Check-outs on the other hand, are the last thing you do at the meeting as way of saying goodbye to each other and the meeting itself, in some way disconnecting from the meeting. It can be very important to give participants that opportunity, especially after difficult meetings like discussing this year’s venue for the Christmas party. Who wants to carry a heavy meeting into the weekend? The answer is no one, I’ll repeat no one. And in case you are reading this at 07:45 am wondering if this is sarcasm or not: it’s not, it can get fierce people!
Though this article focuses on the usage of check-ins and check-outs for meetings they can be applied to all sorts of things; workshops, the beginning and the end of a work week, dinner party, slumber party, first date or whatever comes to mind!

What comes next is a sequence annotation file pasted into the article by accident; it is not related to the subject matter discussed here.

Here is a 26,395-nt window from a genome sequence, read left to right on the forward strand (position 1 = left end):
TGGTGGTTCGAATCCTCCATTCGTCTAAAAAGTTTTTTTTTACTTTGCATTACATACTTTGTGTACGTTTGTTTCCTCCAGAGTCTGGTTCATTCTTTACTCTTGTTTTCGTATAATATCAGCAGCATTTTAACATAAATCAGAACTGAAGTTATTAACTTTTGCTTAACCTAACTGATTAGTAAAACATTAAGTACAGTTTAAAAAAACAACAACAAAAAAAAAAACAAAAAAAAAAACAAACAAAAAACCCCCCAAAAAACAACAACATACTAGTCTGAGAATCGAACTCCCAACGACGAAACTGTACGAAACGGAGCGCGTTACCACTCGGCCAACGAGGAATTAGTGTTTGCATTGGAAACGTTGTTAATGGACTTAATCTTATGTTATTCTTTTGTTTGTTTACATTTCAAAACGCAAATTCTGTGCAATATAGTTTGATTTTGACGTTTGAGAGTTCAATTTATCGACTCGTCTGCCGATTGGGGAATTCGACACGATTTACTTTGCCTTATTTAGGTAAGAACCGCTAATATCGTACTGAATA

But enough talking, or you know, reading. Let’s try this out! There are couple of elements worth considering when creating a good check-in and check-out questions, such as the time you have and the purpose of the question. The execution is important as well. Follow these instructions and explanations to create the perfect check-in and check-out.
Step A – Time
How much time do you have for the check-in or check-out? If you have a short amount of time you can phrase the question as a one word or a one-sentence check-in.
The questions could be the following:
- With one word, describe how you are feeling at the moment
- With one word, describe your intention for the week
- With one sentence, describe what excites you the most about the project right now
- And because I’m always on the lookout for good ideas and travel buddies: with one sentence, describe your perfect holiday
If you have more time and you don’t have to limit the length of the answers to one word or a sentence, and this sounds obvious but lets state it anyway, you phrase the question differently!
- What three things are the most important things to get done in the project at the moment?
- What are you up to this weekend?